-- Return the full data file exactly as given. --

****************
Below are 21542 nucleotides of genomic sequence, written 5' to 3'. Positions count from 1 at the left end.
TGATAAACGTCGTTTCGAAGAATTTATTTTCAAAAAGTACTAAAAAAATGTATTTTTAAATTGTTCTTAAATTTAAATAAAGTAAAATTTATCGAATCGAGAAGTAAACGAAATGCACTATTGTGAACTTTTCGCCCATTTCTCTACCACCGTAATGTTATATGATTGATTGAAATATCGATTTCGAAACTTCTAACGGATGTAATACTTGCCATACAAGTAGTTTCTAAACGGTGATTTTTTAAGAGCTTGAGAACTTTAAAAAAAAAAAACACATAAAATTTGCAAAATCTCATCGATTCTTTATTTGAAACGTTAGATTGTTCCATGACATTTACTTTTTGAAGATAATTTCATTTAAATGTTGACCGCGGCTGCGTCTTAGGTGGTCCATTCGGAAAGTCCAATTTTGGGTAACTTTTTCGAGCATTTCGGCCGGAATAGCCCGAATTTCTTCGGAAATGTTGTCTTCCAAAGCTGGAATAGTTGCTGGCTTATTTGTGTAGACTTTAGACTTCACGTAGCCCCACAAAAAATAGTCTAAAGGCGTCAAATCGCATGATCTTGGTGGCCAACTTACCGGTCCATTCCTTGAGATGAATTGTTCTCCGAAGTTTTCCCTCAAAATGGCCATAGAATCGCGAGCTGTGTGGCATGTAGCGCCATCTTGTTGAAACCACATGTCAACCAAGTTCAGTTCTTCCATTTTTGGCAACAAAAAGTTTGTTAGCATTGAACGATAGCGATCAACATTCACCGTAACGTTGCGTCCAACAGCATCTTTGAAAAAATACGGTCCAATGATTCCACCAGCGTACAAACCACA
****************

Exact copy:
Below are 21542 nucleotides of genomic sequence, written 5' to 3'. Positions count from 1 at the left end.
TGATAAACGTCGTTTCGAAGAATTTATTTTCAAAAAGTACTAAAAAAATGTATTTTTAAATTGTTCTTAAATTTAAATAAAGTAAAATTTATCGAATCGAGAAGTAAACGAAATGCACTATTGTGAACTTTTCGCCCATTTCTCTACCACCGTAATGTTATATGATTGATTGAAATATCGATTTCGAAACTTCTAACGGATGTAATACTTGCCATACAAGTAGTTTCTAAACGGTGATTTTTTAAGAGCTTGAGAACTTTAAAAAAAAAAAACACATAAAATTTGCAAAATCTCATCGATTCTTTATTTGAAACGTTAGATTGTTCCATGACATTTACTTTTTGAAGATAATTTCATTTAAATGTTGACCGCGGCTGCGTCTTAGGTGGTCCATTCGGAAAGTCCAATTTTGGGTAACTTTTTCGAGCATTTCGGCCGGAATAGCCCGAATTTCTTCGGAAATGTTGTCTTCCAAAGCTGGAATAGTTGCTGGCTTATTTGTGTAGACTTTAGACTTCACGTAGCCCCACAAAAAATAGTCTAAAGGCGTCAAATCGCATGATCTTGGTGGCCAACTTACCGGTCCATTCCTTGAGATGAATTGTTCTCCGAAGTTTTCCCTCAAAATGGCCATAGAATCGCGAGCTGTGTGGCATGTAGCGCCATCTTGTTGAAACCACATGTCAACCAAGTTCAGTTCTTCCATTTTTGGCAACAAAAAGTTTGTTAGCATTGAACGATAGCGATCAACATTCACCGTAACGTTGCGTCCAACAGCATCTTTGAAAAAATACGGTCCAATGATTCCACCAGCGTACAAACCACA